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Fantastic Voyage: The Paintings of Yen Phang

Amelia Abdullahsani-Gerick


Painting takes us on a journey through space and time; the paintings of Yen Phang take us deeper into the fantastic voyage of the human anatomy. Inspired by the 1966 movie and Isaac Asimov’s book of the same name, Phang’s new series of paintings takes us in to explore the physiological structure of the body.


In this era of high-speed travel and instant connectivity, travelling into the body is an idea that would be out of this world. The ease with which we surrender to technology and the urge to explore outer space leads us ironically to be more dependent on machines and neglect the human body. Phang reminds us that the human race needs to look to ourselves. The human body is a well-oiled machine. Its ability to rejuvenate itself is a process that still intrigues doctors and scientists.


Phang’s abstract paintings are a visual recognition of the marks created by the body; the bodies of colours on his paintings evoke tread marks left behind by a human machine. This new body of work is a chance for Phang to explore differently – the palette is more playful, and the form and composition is more disparate. His titles, while seemingly flippant, are an expression of the depth into which he explores. Every Accident is Never An Accident glistens with pale blues and greens on a chrome background.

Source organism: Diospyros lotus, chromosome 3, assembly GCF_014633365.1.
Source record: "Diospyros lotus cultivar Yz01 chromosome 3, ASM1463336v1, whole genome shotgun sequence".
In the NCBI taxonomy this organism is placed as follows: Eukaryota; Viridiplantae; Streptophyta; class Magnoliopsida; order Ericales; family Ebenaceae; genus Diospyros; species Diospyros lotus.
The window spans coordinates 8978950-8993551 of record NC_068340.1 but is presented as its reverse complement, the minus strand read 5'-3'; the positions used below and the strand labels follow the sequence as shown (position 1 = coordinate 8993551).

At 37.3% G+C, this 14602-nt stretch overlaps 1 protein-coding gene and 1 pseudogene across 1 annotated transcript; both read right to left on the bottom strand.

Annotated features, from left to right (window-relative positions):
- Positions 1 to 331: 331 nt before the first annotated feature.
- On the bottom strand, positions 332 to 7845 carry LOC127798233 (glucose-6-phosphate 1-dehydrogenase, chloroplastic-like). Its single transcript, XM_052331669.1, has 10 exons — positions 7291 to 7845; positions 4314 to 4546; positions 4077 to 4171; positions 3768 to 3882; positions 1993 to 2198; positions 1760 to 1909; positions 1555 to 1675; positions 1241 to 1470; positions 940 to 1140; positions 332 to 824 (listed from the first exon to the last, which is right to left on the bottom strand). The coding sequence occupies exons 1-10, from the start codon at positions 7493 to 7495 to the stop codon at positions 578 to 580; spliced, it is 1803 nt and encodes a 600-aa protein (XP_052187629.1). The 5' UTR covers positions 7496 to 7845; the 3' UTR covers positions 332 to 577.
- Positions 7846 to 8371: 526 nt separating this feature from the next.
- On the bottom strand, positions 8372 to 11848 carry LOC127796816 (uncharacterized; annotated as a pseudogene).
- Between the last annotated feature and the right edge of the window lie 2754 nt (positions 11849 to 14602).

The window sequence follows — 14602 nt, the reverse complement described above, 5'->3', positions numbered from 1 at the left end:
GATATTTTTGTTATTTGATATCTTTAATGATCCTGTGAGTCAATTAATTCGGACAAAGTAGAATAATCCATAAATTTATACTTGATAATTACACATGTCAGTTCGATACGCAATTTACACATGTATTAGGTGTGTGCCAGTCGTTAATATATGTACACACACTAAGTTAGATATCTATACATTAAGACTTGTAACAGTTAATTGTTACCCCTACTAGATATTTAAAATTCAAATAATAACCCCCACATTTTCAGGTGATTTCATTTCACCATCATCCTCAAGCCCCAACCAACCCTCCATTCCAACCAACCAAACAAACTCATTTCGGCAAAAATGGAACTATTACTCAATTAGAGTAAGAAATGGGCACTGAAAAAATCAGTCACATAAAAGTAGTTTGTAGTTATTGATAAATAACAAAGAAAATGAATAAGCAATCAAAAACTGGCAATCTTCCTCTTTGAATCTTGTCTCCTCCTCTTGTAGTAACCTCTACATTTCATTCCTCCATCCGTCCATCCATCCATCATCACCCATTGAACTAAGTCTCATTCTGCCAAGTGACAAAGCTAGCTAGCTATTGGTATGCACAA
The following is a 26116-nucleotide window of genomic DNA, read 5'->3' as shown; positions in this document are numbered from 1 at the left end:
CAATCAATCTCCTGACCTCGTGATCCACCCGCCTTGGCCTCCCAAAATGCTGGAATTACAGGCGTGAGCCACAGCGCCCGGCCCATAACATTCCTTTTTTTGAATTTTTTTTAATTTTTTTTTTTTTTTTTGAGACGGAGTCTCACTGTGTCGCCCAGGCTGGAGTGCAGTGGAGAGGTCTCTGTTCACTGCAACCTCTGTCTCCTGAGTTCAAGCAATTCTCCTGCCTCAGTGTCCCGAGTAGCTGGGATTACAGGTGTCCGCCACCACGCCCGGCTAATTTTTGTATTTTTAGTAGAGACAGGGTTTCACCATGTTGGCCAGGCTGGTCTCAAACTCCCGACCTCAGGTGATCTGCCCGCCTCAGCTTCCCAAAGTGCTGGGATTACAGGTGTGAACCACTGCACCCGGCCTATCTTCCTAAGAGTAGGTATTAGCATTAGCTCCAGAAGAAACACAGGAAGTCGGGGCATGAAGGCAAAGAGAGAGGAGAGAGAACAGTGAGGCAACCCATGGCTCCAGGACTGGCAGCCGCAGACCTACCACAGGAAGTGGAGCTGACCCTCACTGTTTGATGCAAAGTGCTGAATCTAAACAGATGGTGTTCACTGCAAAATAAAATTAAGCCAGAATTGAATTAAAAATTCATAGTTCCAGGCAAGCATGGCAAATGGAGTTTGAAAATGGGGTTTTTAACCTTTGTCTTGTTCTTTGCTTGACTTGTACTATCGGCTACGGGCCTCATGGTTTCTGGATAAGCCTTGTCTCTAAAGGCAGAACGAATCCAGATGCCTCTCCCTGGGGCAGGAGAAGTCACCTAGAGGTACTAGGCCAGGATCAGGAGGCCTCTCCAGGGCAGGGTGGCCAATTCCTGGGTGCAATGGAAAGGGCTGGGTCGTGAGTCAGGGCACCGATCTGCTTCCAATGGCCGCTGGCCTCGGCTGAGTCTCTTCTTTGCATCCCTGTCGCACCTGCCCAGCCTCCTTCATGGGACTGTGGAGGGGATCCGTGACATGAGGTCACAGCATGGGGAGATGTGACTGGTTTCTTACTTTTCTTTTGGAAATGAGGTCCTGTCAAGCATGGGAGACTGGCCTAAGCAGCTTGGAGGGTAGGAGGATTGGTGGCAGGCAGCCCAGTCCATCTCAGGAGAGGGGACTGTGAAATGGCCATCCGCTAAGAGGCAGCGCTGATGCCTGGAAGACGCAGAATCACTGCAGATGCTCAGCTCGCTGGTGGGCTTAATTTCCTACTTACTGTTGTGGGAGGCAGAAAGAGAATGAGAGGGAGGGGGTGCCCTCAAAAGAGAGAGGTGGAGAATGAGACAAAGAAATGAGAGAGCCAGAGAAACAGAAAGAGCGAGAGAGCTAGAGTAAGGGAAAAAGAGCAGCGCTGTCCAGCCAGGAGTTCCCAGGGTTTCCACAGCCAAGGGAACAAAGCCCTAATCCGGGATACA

While Phang has a knack for looking deeper than the surface, the concept of the surface itself is a tricky thing for an abstract painter. Oil is a sensuous medium associated with texture and impasto, here adroitly maneuvered by Phang on the canvas in such a way that it does not leave the painter’s mark. The gesture, often associated with abstract painting, is absent from the surface. Phang does not want the viewer to linger on the surface; instead he wants you to look deeper into the painting.


By spending time to contemplate his paintings, Phang is forcing his audience to pause. Indeed, this body is of work is a breather for the artist. This is Phang’s last exhibition before his voyage to the chilly terrains of Canadian winter. This leave of absence from the tropics allows the body and the mind to rejuvenate, just as Phang is asking his audience to step back and take stock of our physical and mental states.


The effect of the sabbatical will last within us. While Phang does not make a mark on the surface of the painting, the impact on our psyche is much greater. It’s Like Being Naked on a Tightrope conjures the image of our delicate bodies in its attempt to live in this technological world. The large triptych has a colourful rent across the painting left behind by bright hues. Is that blood strewn across the chrome or is that the mind trying to open up and exit the painting? One must contemplate in order to look to the future and the fantastic voyage while we journey without and within ourselves.